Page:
Even a life on the untamed plains of Africa can’t prepare Wilhelmina for the wilds of an English boarding school in this lovely and lyrical novel from the author of Rooftoppers, which Booklist called “a glorious adventure.”
Wilhelmina Silver’s world is golden. Living half-wild on an African farm with her horse, her monkey, and her best friend, every day is beautiful. But when her home is sold and Will is sent away to boarding school in England, the world becomes impossibly difficult. Lions and hyenas are nothing compared to packs of vicious schoolgirls. Where can a girl run to in London? And will she have the courage to survive?
From the author of the “witty, inventively poetic” Rooftoppers comes an utterly beautiful story that’s sure to be treasured.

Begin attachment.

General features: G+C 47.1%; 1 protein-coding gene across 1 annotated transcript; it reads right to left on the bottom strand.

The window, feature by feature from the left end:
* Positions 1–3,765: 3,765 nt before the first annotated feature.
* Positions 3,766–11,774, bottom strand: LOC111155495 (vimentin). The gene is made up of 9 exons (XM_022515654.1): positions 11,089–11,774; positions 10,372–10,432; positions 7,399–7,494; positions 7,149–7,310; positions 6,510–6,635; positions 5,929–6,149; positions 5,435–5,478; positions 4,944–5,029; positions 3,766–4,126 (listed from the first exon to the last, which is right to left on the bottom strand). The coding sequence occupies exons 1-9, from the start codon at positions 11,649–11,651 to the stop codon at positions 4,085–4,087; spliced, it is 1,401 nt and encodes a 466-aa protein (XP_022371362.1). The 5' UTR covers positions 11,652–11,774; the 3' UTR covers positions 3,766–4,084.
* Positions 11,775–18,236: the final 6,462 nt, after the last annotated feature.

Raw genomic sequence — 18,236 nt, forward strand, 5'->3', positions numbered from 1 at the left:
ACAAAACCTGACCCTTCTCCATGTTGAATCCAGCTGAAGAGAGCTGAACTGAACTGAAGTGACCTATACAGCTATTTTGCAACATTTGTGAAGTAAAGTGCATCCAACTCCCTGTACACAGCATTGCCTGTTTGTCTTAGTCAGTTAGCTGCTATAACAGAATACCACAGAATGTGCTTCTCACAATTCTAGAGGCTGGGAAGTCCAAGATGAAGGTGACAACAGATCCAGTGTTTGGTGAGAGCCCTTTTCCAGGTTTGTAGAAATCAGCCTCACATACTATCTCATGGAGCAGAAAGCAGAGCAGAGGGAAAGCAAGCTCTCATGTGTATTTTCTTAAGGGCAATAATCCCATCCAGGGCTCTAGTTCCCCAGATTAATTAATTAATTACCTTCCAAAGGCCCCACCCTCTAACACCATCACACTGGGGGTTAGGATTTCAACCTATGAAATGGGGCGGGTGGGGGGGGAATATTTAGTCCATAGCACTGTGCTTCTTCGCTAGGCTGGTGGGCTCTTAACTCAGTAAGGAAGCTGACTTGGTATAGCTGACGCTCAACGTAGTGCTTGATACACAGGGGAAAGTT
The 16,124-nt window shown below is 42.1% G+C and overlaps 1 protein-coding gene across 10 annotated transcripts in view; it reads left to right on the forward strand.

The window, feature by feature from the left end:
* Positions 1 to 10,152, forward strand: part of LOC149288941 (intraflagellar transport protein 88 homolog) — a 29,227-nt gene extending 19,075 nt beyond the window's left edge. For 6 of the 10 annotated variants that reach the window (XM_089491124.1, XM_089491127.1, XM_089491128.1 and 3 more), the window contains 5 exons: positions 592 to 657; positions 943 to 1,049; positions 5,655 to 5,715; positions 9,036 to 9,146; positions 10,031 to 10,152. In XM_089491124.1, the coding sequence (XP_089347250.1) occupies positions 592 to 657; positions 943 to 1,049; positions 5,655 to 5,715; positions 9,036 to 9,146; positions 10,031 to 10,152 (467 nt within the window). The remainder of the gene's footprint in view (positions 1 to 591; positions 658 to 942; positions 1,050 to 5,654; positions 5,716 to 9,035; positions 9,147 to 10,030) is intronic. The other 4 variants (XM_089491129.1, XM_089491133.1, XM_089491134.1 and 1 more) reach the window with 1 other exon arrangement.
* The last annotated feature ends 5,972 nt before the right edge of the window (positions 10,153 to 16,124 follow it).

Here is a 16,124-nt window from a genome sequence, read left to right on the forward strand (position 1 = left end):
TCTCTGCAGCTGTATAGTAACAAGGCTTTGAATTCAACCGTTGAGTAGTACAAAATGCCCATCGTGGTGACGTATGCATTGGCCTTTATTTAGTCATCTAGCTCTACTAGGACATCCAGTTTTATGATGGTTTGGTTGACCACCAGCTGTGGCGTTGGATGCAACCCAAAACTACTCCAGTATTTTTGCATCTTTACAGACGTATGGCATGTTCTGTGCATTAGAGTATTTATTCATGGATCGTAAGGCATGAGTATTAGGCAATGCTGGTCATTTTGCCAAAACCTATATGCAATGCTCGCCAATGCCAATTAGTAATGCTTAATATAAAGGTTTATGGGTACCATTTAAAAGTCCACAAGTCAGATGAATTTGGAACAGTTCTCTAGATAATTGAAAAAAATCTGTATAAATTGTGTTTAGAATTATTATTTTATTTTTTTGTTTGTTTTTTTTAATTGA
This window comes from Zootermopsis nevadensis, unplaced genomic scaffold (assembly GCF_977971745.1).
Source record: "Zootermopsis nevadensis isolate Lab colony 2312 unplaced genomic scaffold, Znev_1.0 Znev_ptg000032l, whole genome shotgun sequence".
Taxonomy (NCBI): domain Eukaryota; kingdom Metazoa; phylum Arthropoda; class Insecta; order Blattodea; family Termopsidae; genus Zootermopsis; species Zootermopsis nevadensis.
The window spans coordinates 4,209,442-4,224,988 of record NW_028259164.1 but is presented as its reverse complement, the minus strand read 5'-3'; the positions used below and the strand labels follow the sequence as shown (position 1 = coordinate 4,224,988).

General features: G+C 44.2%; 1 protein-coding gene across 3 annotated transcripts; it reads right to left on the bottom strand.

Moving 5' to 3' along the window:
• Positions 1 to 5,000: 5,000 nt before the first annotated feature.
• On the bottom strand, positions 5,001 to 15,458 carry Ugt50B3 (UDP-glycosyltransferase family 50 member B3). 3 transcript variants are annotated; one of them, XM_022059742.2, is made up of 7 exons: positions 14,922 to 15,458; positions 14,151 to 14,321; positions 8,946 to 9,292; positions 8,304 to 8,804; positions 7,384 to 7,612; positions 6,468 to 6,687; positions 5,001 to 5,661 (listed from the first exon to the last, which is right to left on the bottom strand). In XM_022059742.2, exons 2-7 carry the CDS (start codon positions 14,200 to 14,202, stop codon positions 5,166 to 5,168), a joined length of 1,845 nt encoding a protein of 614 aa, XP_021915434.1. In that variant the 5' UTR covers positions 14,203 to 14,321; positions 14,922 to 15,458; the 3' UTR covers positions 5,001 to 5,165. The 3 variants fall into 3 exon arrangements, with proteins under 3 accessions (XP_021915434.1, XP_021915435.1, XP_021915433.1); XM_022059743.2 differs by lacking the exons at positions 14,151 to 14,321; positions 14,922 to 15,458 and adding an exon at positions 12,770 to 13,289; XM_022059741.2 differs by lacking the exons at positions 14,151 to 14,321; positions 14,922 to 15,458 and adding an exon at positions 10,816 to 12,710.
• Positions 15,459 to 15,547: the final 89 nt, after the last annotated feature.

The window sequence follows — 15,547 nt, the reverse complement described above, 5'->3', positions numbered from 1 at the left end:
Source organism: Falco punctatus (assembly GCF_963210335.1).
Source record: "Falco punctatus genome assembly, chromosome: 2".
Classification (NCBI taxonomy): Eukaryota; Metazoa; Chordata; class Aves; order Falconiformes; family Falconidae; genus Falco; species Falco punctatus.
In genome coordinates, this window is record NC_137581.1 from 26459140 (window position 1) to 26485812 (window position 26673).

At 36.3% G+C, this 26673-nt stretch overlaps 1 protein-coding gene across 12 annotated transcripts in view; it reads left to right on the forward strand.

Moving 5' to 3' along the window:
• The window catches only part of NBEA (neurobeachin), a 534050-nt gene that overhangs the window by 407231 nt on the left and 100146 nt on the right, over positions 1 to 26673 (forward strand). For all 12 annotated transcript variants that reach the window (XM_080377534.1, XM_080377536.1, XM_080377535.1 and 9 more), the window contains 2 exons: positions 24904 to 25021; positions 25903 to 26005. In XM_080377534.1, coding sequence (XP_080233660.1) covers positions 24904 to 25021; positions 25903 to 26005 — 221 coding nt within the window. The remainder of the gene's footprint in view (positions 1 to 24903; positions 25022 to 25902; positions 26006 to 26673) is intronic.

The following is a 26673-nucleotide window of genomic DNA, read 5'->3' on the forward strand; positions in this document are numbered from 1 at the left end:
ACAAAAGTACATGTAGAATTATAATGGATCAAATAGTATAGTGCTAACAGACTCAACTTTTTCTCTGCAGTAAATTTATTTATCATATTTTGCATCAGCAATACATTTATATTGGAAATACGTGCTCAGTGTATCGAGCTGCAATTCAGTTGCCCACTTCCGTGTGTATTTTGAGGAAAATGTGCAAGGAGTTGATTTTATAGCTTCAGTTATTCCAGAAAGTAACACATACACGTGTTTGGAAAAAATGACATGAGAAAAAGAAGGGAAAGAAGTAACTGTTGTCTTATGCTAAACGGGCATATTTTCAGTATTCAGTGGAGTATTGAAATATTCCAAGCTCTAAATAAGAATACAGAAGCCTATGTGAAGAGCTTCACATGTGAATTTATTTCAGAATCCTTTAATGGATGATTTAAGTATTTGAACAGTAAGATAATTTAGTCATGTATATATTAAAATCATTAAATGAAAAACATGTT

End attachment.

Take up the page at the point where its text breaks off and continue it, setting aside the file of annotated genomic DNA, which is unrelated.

I was immediately captivated by Will’s life on the African farm — the freedom and feeling of joy she finds in each little corner of her world. I could feel, smell, taste her world — the dust, the food, the animals, the savannah. Will’s Africa came to life for me within the pages of Cartwheeling in Thunderstorms — so much so, that like Will, I felt cooped up and trapped by the stark contrast she faced in her English school.
With echoes of A Little Princess, Rundell uses Will’s experience being forced from her home in Africa to a constrictive school in London to illustrate the harshness of growing up. The fear that we will lose ourselves in trying to become who society wants us to be.
But ultimately, the message of Cartwheeling in Thunderstorms is liberating and reassuring. Yes, we have to make sacrifices in life. Yes, growing up is hard and sometimes painful. But it does not mean letting go of the past; of who you are. It is about a shift in how you approach the world; in facing the change you can’t escape while remaining true to yourself.
Cartwheeling in Thunderstorms is in stores August 26th.